It can be terrifying sharing new ideas if you’re a sensitive person, especially if your seemingly good ideas have been shot down. Even more so if those ideas were shortly thereafter presented by another more favored employee and enthusiastically accepted.
It’s essential for your managers to create a welcoming place for new ideas. Employees have to feel they have both a listening, receptive audience and a level playing field in which the ideas themselves—regardless of their origin—are valued. Without great ideas, after all, your business will cease to keep up with the times.
What Employees Want to Know
I found tips by David Dye and Karin Hurt on the U.S. Chamber of Commerce Website on how to encourage employees to share new ideas. Dye and Hurt say that whenever you ask a question about how to improve your business, your employees have questions of their own:
- “Do you really want to hear what I have to say?”
- “Is it safe to share a critical view or a perspective different from yours?”
- “Are you humble enough to hear feedback?”
- “Are you confident and competent enough to do something with what you hear?”
Blue Sky Meetings
From my experience as an employee with many new ideas and an often-unreceptive audience, it helps to encourage new ideas in both one-on-one and group meetings. It’s often easier for a shy, sensitive person to float a new idea in a private setting with just the decision-maker, versus a group setting with competitive, more aggressive colleagues. A compromise approach is to have quarterly “blue sky” idea meetings with each employee and then with the whole department. “Blue sky” refers to limitless possibilities—ideas for what a business could do if anything were possible. Those ideas then can be whittled down and adapted to what is actually feasible.
Once the department head has met individually with employees to get their ideas, they then can hold a quarterly meeting with the whole team in which the ideas the department head thinks are best are shared. The department head should not share which ideas belong to which employee. The employees should be asked not to identify ideas as their own. This ensures that employees debate the value of the ideas, rather than the person tied to the ideas. Rather than make a decision during the meeting about which ideas to go forward with, the department head then can ask employees to e-mail them their top idea pick later. This ensures that group think will not play a role in the winning idea. The last thing a leader wants is for an idea to win because the loudest voice and most aggressive personality in the room pushed for it and the more passive employees felt compelled to then nod their heads in assent, rather than push back.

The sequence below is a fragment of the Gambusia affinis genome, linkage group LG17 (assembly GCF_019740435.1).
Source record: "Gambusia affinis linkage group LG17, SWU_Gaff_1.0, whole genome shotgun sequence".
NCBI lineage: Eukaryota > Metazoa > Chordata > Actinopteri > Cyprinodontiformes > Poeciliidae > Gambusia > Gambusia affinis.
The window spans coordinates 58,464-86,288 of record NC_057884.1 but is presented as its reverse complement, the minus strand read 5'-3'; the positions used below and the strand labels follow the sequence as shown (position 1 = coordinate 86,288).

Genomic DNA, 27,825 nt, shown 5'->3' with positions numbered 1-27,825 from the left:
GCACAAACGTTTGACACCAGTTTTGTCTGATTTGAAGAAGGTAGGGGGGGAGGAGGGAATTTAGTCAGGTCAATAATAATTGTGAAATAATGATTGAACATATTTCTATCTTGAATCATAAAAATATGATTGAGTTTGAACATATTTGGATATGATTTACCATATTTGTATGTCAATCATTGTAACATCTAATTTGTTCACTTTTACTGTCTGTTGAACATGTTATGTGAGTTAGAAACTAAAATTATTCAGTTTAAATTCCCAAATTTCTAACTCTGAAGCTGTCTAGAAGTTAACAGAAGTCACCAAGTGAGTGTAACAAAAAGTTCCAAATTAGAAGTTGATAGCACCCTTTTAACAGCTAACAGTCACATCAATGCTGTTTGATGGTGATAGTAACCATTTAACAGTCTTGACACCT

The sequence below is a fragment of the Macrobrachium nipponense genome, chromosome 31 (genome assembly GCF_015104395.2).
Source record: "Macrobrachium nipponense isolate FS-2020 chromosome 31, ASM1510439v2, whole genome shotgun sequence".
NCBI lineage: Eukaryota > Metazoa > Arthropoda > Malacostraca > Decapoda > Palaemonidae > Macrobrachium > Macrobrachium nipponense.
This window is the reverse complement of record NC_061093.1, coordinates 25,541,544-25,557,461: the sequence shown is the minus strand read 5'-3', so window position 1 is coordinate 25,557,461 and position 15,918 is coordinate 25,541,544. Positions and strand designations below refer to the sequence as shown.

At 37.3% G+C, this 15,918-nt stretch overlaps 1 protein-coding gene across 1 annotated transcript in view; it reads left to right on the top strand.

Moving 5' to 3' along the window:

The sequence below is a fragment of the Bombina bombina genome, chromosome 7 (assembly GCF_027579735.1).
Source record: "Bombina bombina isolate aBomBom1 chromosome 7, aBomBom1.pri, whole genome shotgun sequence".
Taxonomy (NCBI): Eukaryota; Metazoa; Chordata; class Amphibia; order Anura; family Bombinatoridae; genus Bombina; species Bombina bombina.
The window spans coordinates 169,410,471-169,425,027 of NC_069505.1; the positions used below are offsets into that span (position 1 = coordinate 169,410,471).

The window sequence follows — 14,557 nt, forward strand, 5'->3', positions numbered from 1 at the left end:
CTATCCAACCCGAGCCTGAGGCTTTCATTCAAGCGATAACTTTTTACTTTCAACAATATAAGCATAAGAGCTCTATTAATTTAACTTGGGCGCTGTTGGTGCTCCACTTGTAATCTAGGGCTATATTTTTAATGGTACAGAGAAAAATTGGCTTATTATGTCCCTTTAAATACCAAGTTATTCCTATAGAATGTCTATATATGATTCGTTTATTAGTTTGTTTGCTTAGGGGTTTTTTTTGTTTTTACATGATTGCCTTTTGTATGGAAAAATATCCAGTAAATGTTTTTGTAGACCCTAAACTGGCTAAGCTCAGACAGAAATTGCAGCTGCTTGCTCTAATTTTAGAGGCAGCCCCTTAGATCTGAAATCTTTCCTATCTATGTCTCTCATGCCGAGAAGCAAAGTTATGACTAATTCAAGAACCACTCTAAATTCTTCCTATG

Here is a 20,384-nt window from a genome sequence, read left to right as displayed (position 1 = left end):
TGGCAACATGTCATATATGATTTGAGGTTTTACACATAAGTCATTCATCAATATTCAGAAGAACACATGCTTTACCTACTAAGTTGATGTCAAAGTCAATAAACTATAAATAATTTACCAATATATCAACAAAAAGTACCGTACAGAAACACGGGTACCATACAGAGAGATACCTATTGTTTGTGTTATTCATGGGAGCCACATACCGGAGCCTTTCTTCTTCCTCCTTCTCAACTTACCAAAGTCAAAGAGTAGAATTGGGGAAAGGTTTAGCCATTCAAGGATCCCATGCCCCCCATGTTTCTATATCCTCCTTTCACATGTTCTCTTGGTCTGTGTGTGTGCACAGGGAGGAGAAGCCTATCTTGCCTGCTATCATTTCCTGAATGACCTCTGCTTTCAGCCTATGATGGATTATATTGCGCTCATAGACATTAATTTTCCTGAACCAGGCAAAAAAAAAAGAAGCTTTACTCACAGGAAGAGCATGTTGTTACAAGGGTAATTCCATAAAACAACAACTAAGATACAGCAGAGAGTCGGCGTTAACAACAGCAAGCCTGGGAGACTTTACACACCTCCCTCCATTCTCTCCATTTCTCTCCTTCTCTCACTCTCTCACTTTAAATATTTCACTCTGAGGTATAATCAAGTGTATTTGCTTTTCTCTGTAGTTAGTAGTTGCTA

When you do not select an employee’s idea for implementation, it’s important to explain to them one-on-one why you decided to go with another idea. It’s even more important to thank them sincerely for their idea. Then, without disparaging the idea, explain why it would not work from a practical perspective, or why it might work, but not at the current time. Like all criticism, it also helps for the manager to let the employee know what they did like about the idea. In addition to protecting the employee’s feelings, explaining the pros and cons of the idea gives the employee valuable information. They can take what they learned about why their idea was not chosen for implementation, and come up with a more workable idea next time.
Ask Courageous Questions
I tend to be a naturally blue sky thinker. I don’t need prompting about specifics to generate ideas. Not everyone is like this. Dye and Hurt suggest asking “courageous” questions: “A courageous question differs from a generic ‘How can we be better?’ question in three ways:
- It has a targeted focus on a specific activity, behavior, or outcome. For example, rather than ask, ‘How can we improve?’ try asking more specific questions, such as: ‘What is the #1 frustration of our largest customer?’ ‘What’s your analysis?’ ‘What would happen if we solved this?’ ‘How can we solve it?’
- It creates powerful vulnerability. When you ask any of these sample questions, you are implicitly saying, ‘I know I’m not perfect. I know I can improve.’ This is a strong message—if you sincerely mean it.
- It sends the message that you are growing and want to improve. This, in turn, gives your team permission to grow and be in process themselves. It also makes it safe to share real feedback. When you say, ‘What is the greatest obstacle?’ you acknowledge that there is an obstacle and you want to hear about it.”
With the right encouragement and feelings of security—and a fair hearing—most of your employees can become great generators of the kind of new ideas you need to stay relevant to your customers.